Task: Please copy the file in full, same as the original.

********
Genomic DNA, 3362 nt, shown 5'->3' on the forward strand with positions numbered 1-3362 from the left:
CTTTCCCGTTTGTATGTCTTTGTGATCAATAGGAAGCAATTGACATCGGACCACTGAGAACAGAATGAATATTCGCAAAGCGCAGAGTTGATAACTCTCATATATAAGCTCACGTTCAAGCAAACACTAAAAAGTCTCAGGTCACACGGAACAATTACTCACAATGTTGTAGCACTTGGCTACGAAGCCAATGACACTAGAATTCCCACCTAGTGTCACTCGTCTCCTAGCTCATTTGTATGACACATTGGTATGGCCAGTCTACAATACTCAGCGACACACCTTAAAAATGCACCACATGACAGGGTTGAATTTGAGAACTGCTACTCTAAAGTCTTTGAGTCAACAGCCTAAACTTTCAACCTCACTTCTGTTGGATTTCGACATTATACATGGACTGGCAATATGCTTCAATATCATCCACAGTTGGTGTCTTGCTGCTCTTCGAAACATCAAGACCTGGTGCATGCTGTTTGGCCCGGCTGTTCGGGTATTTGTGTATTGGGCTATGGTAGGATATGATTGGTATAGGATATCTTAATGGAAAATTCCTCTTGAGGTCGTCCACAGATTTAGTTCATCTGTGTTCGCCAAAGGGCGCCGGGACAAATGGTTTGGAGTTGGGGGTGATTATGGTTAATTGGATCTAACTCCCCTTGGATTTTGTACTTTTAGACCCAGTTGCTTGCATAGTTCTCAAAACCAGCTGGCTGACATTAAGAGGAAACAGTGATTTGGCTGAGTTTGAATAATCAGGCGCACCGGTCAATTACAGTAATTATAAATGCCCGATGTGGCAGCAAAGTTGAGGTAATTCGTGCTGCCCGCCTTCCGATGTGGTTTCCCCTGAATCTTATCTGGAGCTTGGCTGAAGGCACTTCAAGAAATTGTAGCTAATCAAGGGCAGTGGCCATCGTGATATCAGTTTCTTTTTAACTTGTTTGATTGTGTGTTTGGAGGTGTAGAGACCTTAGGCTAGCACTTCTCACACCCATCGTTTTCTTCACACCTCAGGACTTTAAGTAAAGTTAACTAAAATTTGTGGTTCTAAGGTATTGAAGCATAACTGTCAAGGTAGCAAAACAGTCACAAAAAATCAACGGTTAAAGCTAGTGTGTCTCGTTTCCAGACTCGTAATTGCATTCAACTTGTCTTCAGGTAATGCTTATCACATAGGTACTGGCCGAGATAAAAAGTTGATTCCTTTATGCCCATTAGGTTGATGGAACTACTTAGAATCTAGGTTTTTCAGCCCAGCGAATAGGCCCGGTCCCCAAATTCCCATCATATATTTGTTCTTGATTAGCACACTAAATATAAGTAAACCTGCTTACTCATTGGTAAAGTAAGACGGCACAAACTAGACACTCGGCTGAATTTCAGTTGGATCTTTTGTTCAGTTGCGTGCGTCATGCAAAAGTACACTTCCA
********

Genomic DNA, 3362 nt, shown 5'->3' on the forward strand with positions numbered 1-3362 from the left:
CTTTCCCGTTTGTATGTCTTTGTGATCAATAGGAAGCAATTGACATCGGACCACTGAGAACAGAATGAATATTCGCAAAGCGCAGAGTTGATAACTCTCATATATAAGCTCACGTTCAAGCAAACACTAAAAAGTCTCAGGTCACACGGAACAATTACTCACAATGTTGTAGCACTTGGCTACGAAGCCAATGACACTAGAATTCCCACCTAGTGTCACTCGTCTCCTAGCTCATTTGTATGACACATTGGTATGGCCAGTCTACAATACTCAGCGACACACCTTAAAAATGCACCACATGACAGGGTTGAATTTGAGAACTGCTACTCTAAAGTCTTTGAGTCAACAGCCTAAACTTTCAACCTCACTTCTGTTGGATTTCGACATTATACATGGACTGGCAATATGCTTCAATATCATCCACAGTTGGTGTCTTGCTGCTCTTCGAAACATCAAGACCTGGTGCATGCTGTTTGGCCCGGCTGTTCGGGTATTTGTGTATTGGGCTATGGTAGGATATGATTGGTATAGGATATCTTAATGGAAAATTCCTCTTGAGGTCGTCCACAGATTTAGTTCATCTGTGTTCGCCAAAGGGCGCCGGGACAAATGGTTTGGAGTTGGGGGTGATTATGGTTAATTGGATCTAACTCCCCTTGGATTTTGTACTTTTAGACCCAGTTGCTTGCATAGTTCTCAAAACCAGCTGGCTGACATTAAGAGGAAACAGTGATTTGGCTGAGTTTGAATAATCAGGCGCACCGGTCAATTACAGTAATTATAAATGCCCGATGTGGCAGCAAAGTTGAGGTAATTCGTGCTGCCCGCCTTCCGATGTGGTTTCCCCTGAATCTTATCTGGAGCTTGGCTGAAGGCACTTCAAGAAATTGTAGCTAATCAAGGGCAGTGGCCATCGTGATATCAGTTTCTTTTTAACTTGTTTGATTGTGTGTTTGGAGGTGTAGAGACCTTAGGCTAGCACTTCTCACACCCATCGTTTTCTTCACACCTCAGGACTTTAAGTAAAGTTAACTAAAATTTGTGGTTCTAAGGTATTGAAGCATAACTGTCAAGGTAGCAAAACAGTCACAAAAAATCAACGGTTAAAGCTAGTGTGTCTCGTTTCCAGACTCGTAATTGCATTCAACTTGTCTTCAGGTAATGCTTATCACATAGGTACTGGCCGAGATAAAAAGTTGATTCCTTTATGCCCATTAGGTTGATGGAACTACTTAGAATCTAGGTTTTTCAGCCCAGCGAATAGGCCCGGTCCCCAAATTCCCATCATATATTTGTTCTTGATTAGCACACTAAATATAAGTAAACCTGCTTACTCATTGGTAAAGTAAGACGGCACAAACTAGACACTCGGCTGAATTTCAGTTGGATCTTTTGTTCAGTTGCGTGCGTCATGCAAAAGTACACTTCCA